Then, a dark side to the halal certification process was brought up. SME proprietors and F&B managers told the Asia Sentinel that Jakim officials would request cash payments above the statutory fees in order to guarantee registration. Municipal councils and the fire department, too, would request such payments to issue the necessary documents required by Jakim for halal product and premises applications. According to one F&B manager, this practice is not being carried out by just a few rogue Jakim officers. One officer even brought out his immediate superior to negotiate the payment.

In another case, a Muslim Lebanese butcher from Australia was setting up a halal butchery in Kuala Lumpur for retail and distribution. A Jakim official requested a RM50,000 payment for registration. Due to the company’s policy of not paying bribes, based on its religious moral philosophy, the investment in Malaysia was immediately aborted.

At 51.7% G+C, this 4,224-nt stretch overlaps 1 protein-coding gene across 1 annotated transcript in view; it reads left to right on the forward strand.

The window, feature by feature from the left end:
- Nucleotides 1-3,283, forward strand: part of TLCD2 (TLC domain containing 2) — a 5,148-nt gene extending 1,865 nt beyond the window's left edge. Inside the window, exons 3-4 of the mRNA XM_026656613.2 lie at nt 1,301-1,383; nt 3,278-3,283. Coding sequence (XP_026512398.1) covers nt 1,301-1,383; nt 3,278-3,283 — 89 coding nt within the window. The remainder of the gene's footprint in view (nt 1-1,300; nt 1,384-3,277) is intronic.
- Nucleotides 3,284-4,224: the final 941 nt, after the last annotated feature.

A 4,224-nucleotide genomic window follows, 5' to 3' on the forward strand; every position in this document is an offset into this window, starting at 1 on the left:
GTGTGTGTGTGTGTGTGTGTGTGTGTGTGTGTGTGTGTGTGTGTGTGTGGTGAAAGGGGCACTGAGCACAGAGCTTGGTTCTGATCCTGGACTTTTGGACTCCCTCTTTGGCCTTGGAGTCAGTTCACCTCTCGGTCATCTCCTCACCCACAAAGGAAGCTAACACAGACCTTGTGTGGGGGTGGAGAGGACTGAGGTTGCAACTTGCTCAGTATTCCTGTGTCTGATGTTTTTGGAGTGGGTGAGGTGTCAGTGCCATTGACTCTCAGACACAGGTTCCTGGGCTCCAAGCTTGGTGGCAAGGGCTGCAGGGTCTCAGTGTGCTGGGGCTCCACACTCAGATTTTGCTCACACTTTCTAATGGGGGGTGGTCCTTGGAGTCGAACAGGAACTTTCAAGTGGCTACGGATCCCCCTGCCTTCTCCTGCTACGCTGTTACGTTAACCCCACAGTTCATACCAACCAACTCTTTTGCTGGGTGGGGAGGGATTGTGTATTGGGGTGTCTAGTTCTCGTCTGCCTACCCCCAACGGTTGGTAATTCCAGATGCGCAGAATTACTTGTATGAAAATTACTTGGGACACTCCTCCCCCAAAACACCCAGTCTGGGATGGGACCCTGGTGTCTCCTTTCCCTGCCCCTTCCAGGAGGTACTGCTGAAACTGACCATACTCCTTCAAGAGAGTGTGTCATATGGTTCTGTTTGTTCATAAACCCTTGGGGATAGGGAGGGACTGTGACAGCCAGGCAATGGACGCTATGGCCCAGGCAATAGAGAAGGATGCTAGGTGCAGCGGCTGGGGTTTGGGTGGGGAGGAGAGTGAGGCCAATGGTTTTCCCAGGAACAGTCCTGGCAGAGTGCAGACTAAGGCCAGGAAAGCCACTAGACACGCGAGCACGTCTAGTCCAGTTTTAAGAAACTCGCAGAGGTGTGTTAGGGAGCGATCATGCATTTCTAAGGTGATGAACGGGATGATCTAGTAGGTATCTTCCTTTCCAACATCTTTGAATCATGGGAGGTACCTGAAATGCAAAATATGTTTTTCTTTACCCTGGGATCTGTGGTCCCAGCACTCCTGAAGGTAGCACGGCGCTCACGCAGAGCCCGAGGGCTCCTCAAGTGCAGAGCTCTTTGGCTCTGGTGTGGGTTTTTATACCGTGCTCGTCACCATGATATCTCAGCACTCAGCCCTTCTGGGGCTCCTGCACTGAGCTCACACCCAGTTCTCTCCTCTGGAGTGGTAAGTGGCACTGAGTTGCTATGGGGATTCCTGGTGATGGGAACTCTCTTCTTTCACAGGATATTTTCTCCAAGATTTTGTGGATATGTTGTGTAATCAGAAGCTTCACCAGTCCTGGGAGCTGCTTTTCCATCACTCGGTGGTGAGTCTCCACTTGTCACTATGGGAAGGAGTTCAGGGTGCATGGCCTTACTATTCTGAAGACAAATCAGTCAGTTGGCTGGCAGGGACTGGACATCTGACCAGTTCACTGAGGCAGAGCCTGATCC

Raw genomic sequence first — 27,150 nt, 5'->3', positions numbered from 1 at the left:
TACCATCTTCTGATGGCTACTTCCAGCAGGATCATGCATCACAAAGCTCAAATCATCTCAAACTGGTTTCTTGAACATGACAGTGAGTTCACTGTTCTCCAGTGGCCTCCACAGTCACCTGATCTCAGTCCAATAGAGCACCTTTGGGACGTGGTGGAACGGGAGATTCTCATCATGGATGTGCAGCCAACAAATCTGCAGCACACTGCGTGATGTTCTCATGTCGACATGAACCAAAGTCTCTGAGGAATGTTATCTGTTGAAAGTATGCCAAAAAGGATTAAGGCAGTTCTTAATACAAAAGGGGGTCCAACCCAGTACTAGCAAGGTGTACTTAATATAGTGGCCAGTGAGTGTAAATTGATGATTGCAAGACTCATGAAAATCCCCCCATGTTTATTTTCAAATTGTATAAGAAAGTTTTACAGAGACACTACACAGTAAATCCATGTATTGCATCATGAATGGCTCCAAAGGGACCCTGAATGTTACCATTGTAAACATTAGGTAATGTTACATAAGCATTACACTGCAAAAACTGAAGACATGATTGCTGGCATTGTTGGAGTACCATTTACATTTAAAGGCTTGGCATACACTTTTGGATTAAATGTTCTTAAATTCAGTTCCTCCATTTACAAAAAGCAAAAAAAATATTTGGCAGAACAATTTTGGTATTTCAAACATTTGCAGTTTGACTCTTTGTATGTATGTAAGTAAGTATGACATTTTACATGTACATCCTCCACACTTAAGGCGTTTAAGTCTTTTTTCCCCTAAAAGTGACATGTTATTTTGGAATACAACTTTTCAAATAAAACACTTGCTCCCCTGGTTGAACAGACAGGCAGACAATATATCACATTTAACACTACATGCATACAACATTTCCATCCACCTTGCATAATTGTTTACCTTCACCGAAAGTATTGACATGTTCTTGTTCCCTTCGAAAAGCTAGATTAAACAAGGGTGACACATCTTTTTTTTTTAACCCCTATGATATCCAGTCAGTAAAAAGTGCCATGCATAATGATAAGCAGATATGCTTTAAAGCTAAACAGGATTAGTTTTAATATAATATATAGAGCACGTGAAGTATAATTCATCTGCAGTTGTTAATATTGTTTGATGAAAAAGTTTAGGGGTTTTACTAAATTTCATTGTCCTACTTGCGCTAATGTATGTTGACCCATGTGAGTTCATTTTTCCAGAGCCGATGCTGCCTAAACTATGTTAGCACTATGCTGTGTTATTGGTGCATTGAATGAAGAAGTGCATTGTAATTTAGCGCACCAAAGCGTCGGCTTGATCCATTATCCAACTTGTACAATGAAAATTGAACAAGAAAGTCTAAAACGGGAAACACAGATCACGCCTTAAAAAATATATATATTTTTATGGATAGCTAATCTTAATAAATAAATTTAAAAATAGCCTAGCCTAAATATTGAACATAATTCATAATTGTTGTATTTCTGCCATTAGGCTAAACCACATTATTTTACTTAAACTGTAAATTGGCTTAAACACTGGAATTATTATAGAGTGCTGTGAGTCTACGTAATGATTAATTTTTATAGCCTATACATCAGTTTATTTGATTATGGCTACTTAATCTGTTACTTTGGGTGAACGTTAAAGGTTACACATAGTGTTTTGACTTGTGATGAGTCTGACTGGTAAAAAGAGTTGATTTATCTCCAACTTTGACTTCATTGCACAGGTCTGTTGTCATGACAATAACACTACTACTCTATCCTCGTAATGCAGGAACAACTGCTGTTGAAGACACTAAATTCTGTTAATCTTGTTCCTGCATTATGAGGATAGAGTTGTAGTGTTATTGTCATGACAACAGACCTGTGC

Some SMEs have tried to circumvent the issue of corruption through hiring a consultant or broker. Consultants and brokers, according to SME proprietors, are not people with technical and religious backgrounds. As one proprietor put it, these brokers seemed to be “sleazy hustlers” rather than experts.

Companies have found that bucking the system by complaining only leads to drastic consequences, like having their operating licence suspended and being put out of business. Other issues, including the arrogance of some Jakim officers and their refusal to assist in the registration process, have led to a backlash against the halal certification. The high rate of rejected applications discourages firms from applying. This has led to a black market in renting halal certificates, or even using bogus logos – issues that have become an epidemic, that Jakim can no longer handle them. As a consequence, 60% of halal registrations in Malaysia are by non-Muslim multinational companies.